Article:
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 Iranian Bioweapon Researcher Nasser Talebzadeh Ordoubadi Dies Suspiciously in the US

Press TV, Feb 18, 2009

Dr. Nasser Talebzadeh Ordoubadi, who changed his name to Noah Mckay
after a jail term, has reportedly died a suspicious death in the US.

A US-based Iranian doctor working to discover an antitoxin therapy of
biological weapons has purportedly died a "suspicious death."

One of the leading bioweapon researchers and a regular keynote speaker
at international conferences, Dr. Nasser Talebzadeh Ordoubadi died on
Saturday in what his doctors described as a "suspicious death".

Media reports have linked Dr. Talebzadeh Ordoubadi's mysterious death to
his notable accomplishments in discovering an antitoxin treatment for

The use of biological and chemical weapons -- which is considered
illegal under The Hague convention on rules of warfare -- is feared by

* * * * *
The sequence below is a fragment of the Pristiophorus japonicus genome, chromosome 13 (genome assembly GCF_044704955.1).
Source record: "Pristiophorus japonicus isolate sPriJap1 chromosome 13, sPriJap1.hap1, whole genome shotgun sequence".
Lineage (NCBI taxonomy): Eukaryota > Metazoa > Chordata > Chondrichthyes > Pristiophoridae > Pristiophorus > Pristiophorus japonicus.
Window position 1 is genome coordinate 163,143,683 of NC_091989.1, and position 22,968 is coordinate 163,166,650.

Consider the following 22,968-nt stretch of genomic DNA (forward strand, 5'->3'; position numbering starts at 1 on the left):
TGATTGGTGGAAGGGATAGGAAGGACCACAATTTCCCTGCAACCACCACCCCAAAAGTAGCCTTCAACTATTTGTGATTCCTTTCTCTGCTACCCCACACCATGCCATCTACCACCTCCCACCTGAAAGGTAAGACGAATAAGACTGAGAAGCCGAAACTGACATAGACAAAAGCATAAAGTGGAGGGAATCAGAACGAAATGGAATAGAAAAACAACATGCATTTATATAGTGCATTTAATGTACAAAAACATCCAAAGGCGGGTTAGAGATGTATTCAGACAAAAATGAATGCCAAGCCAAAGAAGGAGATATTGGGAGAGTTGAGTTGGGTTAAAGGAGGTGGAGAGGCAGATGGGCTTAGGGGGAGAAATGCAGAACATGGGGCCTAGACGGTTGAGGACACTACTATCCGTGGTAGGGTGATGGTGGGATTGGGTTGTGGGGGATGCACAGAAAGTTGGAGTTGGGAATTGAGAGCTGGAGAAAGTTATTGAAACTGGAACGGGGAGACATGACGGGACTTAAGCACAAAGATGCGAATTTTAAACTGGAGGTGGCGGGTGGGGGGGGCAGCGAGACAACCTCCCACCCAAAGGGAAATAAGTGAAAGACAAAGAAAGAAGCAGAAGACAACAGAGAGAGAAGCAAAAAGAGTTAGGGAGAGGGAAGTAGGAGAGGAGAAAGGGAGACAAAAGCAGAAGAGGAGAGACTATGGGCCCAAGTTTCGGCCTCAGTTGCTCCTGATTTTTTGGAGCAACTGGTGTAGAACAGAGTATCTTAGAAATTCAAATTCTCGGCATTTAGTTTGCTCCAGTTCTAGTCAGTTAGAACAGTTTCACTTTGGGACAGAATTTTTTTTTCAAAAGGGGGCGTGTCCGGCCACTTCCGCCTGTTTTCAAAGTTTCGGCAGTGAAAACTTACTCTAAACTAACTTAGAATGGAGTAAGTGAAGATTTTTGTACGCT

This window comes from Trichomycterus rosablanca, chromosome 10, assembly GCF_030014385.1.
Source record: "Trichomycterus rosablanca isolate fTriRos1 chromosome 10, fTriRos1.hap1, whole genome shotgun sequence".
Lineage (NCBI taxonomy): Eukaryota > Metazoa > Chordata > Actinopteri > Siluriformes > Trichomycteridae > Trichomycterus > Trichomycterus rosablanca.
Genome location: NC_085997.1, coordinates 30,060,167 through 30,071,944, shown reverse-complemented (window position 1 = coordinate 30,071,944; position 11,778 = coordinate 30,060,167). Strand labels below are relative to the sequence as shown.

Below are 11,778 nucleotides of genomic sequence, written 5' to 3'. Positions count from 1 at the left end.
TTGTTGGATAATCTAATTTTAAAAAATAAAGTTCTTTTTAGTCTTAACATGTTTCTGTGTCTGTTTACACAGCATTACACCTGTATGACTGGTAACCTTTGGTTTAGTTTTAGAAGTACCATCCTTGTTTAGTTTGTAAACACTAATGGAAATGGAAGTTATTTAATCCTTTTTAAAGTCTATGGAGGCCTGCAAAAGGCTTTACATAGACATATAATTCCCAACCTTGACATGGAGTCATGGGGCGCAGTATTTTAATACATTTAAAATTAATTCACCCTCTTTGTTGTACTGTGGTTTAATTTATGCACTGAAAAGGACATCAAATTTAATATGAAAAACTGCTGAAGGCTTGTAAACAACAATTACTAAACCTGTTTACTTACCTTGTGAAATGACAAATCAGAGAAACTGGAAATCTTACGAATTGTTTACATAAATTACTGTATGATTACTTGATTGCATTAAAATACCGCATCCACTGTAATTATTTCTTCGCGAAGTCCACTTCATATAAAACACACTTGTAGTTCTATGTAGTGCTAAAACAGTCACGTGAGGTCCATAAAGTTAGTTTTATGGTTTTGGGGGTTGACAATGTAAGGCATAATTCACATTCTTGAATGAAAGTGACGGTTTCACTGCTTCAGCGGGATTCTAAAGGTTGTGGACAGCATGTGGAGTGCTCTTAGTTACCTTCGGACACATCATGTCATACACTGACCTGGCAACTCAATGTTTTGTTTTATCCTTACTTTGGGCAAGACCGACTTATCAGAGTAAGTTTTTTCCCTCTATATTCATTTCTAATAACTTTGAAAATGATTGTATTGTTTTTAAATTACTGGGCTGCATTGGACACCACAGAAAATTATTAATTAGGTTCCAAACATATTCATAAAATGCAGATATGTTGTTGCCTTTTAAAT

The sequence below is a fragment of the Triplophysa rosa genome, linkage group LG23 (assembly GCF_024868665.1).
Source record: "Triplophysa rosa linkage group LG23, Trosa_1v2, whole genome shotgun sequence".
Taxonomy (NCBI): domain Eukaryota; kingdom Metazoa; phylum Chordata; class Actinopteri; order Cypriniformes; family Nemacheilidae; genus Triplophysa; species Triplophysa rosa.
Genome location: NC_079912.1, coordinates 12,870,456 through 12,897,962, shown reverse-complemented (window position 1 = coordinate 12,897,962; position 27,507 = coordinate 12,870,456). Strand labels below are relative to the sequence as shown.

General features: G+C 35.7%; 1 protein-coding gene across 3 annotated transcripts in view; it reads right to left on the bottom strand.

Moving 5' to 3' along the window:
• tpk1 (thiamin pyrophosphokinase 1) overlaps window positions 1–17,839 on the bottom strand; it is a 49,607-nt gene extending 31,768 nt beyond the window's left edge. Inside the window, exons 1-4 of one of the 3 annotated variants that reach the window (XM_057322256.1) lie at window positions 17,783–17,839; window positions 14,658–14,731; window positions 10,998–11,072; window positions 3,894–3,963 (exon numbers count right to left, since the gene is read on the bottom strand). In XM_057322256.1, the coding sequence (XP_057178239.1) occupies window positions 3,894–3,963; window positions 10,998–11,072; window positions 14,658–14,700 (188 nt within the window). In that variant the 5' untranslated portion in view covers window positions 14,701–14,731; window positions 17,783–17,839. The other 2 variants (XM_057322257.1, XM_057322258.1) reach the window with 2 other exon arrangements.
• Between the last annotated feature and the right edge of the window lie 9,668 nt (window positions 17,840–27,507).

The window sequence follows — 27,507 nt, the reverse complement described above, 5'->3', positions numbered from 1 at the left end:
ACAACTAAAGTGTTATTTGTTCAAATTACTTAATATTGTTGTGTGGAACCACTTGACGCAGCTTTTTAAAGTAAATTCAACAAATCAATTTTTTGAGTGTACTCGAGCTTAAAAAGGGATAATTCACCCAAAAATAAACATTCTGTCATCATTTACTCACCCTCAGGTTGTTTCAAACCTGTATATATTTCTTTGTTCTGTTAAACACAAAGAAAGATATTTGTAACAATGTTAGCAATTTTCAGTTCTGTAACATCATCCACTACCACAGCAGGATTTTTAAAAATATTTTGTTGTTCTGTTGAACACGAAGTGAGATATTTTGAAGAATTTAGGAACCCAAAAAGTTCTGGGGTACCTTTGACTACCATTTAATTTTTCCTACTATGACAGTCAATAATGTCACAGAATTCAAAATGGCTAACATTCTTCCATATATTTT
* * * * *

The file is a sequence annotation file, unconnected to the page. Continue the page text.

many experts more than the use of nuclear weapons.

Biological weapons can kill, incapacitate, or seriously impede an
individual as well as entire cities or places where they are used.

While there are antibiotic and penicillin treatments for different types
of bioweapons, some of them such as Botulism and Ricin still remain
without any antitoxin or vaccine to cure those subjected to the
poisonous weapon.

According to Tabnak, Dr. Talebzadeh's achievements in finding a cure to
bioweapons had made him the target of various accusations from the
government of the United States -- one of the possessors of biological
weapons -- since 1992.

In 2000, the Iranian doctor was sentenced to 35 months in prison on
charges of health care and mail fraud under the new HIPAA regulations
(Health Insurance Portability and Accountability Act of 1996).

His jail sentence, which prompted him to change his name to Noah McKay,
came after years of government attempts to level various accusations
against him.

The charges, which were never substantiated, proven or confirmed,
included "money laundering, funding Middle Eastern terrorists, and
connections to the Russian mafia in Seattle".

While serving in the federal prison camp in Sheridan, Oregon, he told
one of his lawyers "my life is in danger and I should change my name and
request transfer to another prison."

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